We're talking Pittsburgh Pride. Each year, the gay community gathers to celebrate in an always entertaining Pride Parade that takes to the streets of downtown Pittsburgh. Our Pop City photographer captured it beautifully in this special photo slide show.
Sometimes it's art's job to create disruption, says Dan Byers, the new associate curator of Contemporary Art at the Carnegie. To do that, it's Dan's job to take risks in offering a diversity of art to attract and stimulate as many patrons as possible. So how's he doing so far?
In our continuing series of people moving to Pittsburgh, we focus on Rob de la Cretaz from New Jersey, who was captivated by Pittsburgh after visiting. He saw a sense of promise, and a progressive, forward-thinking mentality. Not to mention the huge arts community and an impressive tech presence. Learn how quickly Rob formed his own community through PodCamp, Bike Pittsburgh, and PGH Tweet-Ups and more.
After making a name for herself in Los Angeles, Jessica Trybus returned to Pittsburgh at the urging of her boyfriend. How, she wondered, could Pittsburgh compete with the excitement of the entertainment industry? Find out what she says now after launching one of the coolest companies in town, Etcetera Edutainment. Hint: she gets to do exactly what she wants to do and she doesn't know another place in the country where she could do it.
Two Pittsburgh entrepreneurs -- wizards at chemistry and marketing --
have transformed Pennsylvania potatoes into one whale of a premium vodka that Pittsburghers, and others around the country, swear by. Pop City served it at a recent party so it has to be all that.
Join ABC Club Pittsburgh as they explore Pittsburgh bar by bar, letter by letter. Started last spring by three young new Pittsburgh residents eager to explore our city, the club is now on its last letters--but there's still time for you to join X, Y and Z. Easy as 1-2-3.
Vivian Loftness blazed a green trail in Pittsburgh when she arrived at Carnegie Mellon a few decades ago and she continues to be on the forefront of architecture and building performance. Read about a leader in her field then watch her inspiring TEDxLP video about our mortal imperative to preserve the earth for our children and how we can do it.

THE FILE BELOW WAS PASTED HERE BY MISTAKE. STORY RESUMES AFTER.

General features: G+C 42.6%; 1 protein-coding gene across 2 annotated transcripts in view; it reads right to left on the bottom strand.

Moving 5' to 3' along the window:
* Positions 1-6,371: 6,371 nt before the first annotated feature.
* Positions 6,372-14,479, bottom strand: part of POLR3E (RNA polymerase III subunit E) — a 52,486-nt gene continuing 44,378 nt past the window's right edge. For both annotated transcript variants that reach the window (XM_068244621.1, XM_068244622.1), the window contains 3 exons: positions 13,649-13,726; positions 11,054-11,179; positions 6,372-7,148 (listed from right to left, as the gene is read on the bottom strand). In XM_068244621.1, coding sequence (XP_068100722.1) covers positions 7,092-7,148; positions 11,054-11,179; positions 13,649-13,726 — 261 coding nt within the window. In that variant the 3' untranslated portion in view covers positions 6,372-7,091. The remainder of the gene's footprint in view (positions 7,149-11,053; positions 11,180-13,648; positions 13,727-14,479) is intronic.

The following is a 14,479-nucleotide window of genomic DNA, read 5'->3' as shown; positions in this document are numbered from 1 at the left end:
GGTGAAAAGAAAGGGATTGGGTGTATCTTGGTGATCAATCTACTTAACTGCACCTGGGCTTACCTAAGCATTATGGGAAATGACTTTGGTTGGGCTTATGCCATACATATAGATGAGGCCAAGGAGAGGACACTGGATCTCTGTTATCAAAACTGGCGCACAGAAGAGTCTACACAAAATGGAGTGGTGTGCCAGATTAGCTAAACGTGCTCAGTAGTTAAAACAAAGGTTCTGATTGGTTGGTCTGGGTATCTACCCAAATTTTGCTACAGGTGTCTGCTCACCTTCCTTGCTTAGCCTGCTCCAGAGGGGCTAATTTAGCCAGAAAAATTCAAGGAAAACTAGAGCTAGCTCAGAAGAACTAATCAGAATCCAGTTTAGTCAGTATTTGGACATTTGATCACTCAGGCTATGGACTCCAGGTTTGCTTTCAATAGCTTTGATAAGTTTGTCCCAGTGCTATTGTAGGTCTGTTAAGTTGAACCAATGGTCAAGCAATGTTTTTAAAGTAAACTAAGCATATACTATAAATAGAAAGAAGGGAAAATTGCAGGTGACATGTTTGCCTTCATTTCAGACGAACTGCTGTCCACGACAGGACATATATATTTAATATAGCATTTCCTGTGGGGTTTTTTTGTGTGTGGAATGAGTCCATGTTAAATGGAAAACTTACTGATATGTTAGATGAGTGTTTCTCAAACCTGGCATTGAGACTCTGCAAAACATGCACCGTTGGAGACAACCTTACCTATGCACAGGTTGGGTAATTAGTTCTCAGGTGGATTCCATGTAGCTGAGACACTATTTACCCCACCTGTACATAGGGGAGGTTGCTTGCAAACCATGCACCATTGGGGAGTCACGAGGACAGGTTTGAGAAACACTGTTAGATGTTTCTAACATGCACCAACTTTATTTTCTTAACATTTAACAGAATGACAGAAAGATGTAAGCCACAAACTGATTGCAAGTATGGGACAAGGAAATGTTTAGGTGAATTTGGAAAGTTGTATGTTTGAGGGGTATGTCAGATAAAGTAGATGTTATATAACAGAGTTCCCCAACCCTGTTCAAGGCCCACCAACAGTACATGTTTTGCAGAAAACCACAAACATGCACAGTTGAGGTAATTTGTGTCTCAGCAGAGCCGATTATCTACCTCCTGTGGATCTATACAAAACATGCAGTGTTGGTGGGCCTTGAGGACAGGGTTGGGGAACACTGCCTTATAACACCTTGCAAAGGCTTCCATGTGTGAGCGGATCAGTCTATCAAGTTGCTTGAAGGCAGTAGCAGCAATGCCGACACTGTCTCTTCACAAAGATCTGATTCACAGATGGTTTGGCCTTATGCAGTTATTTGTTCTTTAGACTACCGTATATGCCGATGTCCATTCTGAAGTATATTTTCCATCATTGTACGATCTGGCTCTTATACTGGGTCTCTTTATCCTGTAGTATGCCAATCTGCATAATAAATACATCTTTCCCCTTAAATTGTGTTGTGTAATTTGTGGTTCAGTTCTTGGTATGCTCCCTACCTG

Hilary Robinson, dean of the College of Fine Arts at Carnegie Mellon (and quite possibly the Queen of Serenity) answers questions from Pop City, from the one thing she would change about Pittsburgh to her biggest extravagance. Learn more about the very involved, outspoken and highly regarded artist who has greatly influenced Pittsburgh since her arrival in 2005.
A nationally unique organization is working to turn high schoolers into neighborhood preservationists -- and engines of economic development. What started as a Carnegie Mellon grad school project has morphed into the only preservationist association in the country dedicated solely to youth engagement in architecture, history and civics. Founder Dan Holland explains.
Pittsburgh is fortunate to have two sustainability coordinators, one for the City and one for the County, working on issues ranging from recycling to energy efficiency. Learn how the two positions differ as well as converge and what we can expect in making worthwhile green things happen, from green-collar jobs to quality of life.
At the recent TEDx Pittsburgh conference, Christine Astorino wowed them with a presentation on fathom, her research, design and strategy company that mines consumer needs at a very deep level. One example of their groundbreaking work can be seen in the spectacular design of Children's Hospital of Pittsburgh. More is coming in the new arena for the Penguins. Read about her here then watch the TEDx Pittsburgh video which vividly demonstrates the intriguing concept.
In November, a group of Pittsburghers gathered for the first ever TEDx Pittsburgh, sponsored by Leadership Pittsburgh. Based on the TED concept, that ideas are power and all knowledge is connected, a range of presenters from the Gates Foundation's Vicki Phillips to artist Alexi Morrisey presented an outpouring of ideas designed to stimulate, engage, jolt, entertain, enlighten and inspire. Pop City will be featuring some of these videos in future issues but if you can't wait, we've got the link here for you to see them all.